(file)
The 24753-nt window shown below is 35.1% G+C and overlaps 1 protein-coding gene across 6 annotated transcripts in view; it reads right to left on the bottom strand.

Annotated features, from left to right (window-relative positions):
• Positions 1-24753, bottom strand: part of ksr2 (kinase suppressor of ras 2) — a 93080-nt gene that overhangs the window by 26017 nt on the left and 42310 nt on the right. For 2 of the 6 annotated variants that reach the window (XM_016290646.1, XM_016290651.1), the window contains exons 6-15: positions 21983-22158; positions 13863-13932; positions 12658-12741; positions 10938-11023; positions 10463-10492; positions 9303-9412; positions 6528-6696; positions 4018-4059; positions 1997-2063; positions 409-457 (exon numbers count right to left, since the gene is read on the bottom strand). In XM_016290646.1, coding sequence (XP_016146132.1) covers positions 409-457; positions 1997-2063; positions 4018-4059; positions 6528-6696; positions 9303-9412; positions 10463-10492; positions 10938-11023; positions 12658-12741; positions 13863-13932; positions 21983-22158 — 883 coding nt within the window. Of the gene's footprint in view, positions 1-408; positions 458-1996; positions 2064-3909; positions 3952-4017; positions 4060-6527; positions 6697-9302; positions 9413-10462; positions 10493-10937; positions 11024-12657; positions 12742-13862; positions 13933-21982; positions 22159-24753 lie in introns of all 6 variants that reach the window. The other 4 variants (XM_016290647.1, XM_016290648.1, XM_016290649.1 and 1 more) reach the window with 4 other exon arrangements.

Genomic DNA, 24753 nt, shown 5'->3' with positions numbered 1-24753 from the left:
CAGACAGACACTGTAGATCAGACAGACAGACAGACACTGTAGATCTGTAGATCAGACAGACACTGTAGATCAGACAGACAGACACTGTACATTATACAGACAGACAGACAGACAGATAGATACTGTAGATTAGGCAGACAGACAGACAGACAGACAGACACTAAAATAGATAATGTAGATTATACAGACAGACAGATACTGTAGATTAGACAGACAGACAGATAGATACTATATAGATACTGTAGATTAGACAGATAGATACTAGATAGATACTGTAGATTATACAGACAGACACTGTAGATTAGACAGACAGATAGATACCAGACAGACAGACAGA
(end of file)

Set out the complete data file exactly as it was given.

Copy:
The 24753-nt window shown below is 35.1% G+C and overlaps 1 protein-coding gene across 6 annotated transcripts in view; it reads right to left on the bottom strand.

Annotated features, from left to right (window-relative positions):
• Positions 1-24753, bottom strand: part of ksr2 (kinase suppressor of ras 2) — a 93080-nt gene that overhangs the window by 26017 nt on the left and 42310 nt on the right. For 2 of the 6 annotated variants that reach the window (XM_016290646.1, XM_016290651.1), the window contains exons 6-15: positions 21983-22158; positions 13863-13932; positions 12658-12741; positions 10938-11023; positions 10463-10492; positions 9303-9412; positions 6528-6696; positions 4018-4059; positions 1997-2063; positions 409-457 (exon numbers count right to left, since the gene is read on the bottom strand). In XM_016290646.1, coding sequence (XP_016146132.1) covers positions 409-457; positions 1997-2063; positions 4018-4059; positions 6528-6696; positions 9303-9412; positions 10463-10492; positions 10938-11023; positions 12658-12741; positions 13863-13932; positions 21983-22158 — 883 coding nt within the window. Of the gene's footprint in view, positions 1-408; positions 458-1996; positions 2064-3909; positions 3952-4017; positions 4060-6527; positions 6697-9302; positions 9413-10462; positions 10493-10937; positions 11024-12657; positions 12742-13862; positions 13933-21982; positions 22159-24753 lie in introns of all 6 variants that reach the window. The other 4 variants (XM_016290647.1, XM_016290648.1, XM_016290649.1 and 1 more) reach the window with 4 other exon arrangements.

Genomic DNA, 24753 nt, shown 5'->3' with positions numbered 1-24753 from the left:
CAGACAGACACTGTAGATCAGACAGACAGACAGACACTGTAGATCTGTAGATCAGACAGACACTGTAGATCAGACAGACAGACACTGTACATTATACAGACAGACAGACAGACAGATAGATACTGTAGATTAGGCAGACAGACAGACAGACAGACAGACACTAAAATAGATAATGTAGATTATACAGACAGACAGATACTGTAGATTAGACAGACAGACAGATAGATACTATATAGATACTGTAGATTAGACAGATAGATACTAGATAGATACTGTAGATTATACAGACAGACACTGTAGATTAGACAGACAGATAGATACCAGACAGACAGACAGA